At some point in your project, architectural documentation becomes an essential piece of the deliverables.  This material is often a set of diagrams and bullet points.  However, there is more that we need to include.  A good set of deliverables will consist of some defense of the decisions made.  While this defense is good for CYA, it is more important when someone needs to consider whether a change is required.

Basic Architectural Documentation

The typical set of deliverables to achieve this goal covers what direction the implementation team should take.  It is roughly a laundry list of decisions made and enough explanation to act on those.  The result is a summary of the decisions made. That is in contrast to a synopsis of how the core decisions were made.  Think of it as a set of marching orders with a “need-to-know” level of detail.

There are situations where this makes sense.  Some teams will only get bogged down when you provide them with high-level arguments.  In those cases, the most direct and simplified architecture will be best for them to implement.

Defending Your Decisions

The goal of providing some history and defense of your decisions is not a means for those decisions to be second-guessed.  Instead, you will help future architects avoid re-inventing the wheel.  Think of it as similar to legal precedence in the court system.  Rather than walk back through all of the possible sources and arguments, we can lean on the expertise of others to build on their work.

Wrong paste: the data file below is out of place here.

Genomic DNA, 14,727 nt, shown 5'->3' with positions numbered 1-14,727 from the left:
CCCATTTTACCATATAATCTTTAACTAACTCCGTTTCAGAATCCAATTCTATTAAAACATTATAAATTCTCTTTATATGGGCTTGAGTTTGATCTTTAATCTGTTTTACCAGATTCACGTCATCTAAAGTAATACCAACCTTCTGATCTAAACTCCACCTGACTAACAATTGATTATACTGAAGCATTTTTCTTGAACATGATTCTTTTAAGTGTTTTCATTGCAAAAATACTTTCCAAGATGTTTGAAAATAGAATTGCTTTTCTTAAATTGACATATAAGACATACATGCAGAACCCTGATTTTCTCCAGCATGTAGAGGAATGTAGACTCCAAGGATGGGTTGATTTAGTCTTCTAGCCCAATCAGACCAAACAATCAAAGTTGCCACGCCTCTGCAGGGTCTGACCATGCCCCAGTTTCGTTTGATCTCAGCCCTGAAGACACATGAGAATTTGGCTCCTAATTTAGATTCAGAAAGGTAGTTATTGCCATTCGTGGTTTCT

A simple case is one where a vendor tool is selected.  The vendors considered during the selection process and scoring rubric will help anyone that is asked to review that selection in a potentially new light.  For example, a “new” vendor may become a hot topic in the industry. You can either score them against the criteria used or at update the scorecard for all vendors with a lot of the leg work done on those older vendors.  You might even find that the “new” vendor was already considered.

Allow For Change

The critical point in all of this is to provide content that can be used when technology or requirements change.  We know they will.  Thus, the context around your decisions is crucial.  This information will provide a quick view of your thought process.  That can shorten the work required for future decisions.

Rob Broadhead

Rob is a founder of, and frequent contributor to, Develpreneur. This includes the Building Better Developers podcast. He is also a longtime student of technology as a developer, designer, and manager of software solutions. Rob is a founder and principle of RB Consulting and has managed to author a book about his family experiences. In his free time, he stays busy raising five children (although a few have grown into adults). When he has a chance to breathe, he is on the ice playing hockey to relax.

Leave a Reply